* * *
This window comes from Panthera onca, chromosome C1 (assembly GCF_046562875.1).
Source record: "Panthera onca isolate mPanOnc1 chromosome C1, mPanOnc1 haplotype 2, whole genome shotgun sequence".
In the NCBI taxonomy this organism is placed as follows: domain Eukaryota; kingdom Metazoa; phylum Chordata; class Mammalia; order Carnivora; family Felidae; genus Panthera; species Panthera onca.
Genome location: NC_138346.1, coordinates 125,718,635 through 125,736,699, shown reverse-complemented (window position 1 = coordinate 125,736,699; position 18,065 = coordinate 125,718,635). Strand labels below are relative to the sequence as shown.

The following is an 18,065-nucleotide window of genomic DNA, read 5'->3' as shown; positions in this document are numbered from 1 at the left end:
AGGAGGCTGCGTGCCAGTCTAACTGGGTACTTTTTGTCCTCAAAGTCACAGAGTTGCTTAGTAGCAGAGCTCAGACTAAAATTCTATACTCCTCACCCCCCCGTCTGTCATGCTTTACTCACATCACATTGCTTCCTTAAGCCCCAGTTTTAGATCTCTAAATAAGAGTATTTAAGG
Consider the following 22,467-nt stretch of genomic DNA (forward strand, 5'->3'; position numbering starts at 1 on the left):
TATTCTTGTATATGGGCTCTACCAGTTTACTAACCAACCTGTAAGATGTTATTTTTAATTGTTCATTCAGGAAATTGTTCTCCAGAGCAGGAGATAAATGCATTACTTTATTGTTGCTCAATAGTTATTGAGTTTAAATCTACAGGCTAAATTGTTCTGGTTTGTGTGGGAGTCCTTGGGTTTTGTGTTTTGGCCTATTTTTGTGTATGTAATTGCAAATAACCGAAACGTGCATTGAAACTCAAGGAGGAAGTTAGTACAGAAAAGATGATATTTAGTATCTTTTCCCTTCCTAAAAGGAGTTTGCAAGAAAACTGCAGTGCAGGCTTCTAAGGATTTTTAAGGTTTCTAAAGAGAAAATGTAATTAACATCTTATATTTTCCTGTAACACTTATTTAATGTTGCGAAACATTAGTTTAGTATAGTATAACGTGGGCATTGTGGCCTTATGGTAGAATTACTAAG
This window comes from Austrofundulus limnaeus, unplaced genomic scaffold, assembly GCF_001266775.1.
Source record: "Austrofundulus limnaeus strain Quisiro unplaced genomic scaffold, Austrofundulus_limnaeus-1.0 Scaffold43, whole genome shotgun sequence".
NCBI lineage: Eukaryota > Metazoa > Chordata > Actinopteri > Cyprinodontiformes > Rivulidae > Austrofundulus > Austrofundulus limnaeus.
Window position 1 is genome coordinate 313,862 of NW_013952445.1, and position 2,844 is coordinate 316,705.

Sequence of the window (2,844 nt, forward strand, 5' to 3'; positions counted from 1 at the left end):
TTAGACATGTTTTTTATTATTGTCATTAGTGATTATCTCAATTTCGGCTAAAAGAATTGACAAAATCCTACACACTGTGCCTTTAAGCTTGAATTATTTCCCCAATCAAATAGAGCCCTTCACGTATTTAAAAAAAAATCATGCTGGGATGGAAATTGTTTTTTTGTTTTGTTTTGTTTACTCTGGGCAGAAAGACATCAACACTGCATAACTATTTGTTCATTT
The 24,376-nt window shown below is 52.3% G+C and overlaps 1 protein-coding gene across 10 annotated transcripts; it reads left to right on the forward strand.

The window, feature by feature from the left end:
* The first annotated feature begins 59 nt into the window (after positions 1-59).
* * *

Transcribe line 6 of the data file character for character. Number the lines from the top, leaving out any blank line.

AGGAGGCTGCGTGCCAGTCTAACTGGGTACTTTTTGTCCTCAAAGTCACAGAGTTGCTTAGTAGCAGAGCTCAGACTAAAATTCTATACTCCTCACCCCCCCGTCTGTCATGCTTTACTCACATCACATTGCTTCCTTAAGCCCCAGTTTTAGATCTCTAAATAAGAGTATTTAAGG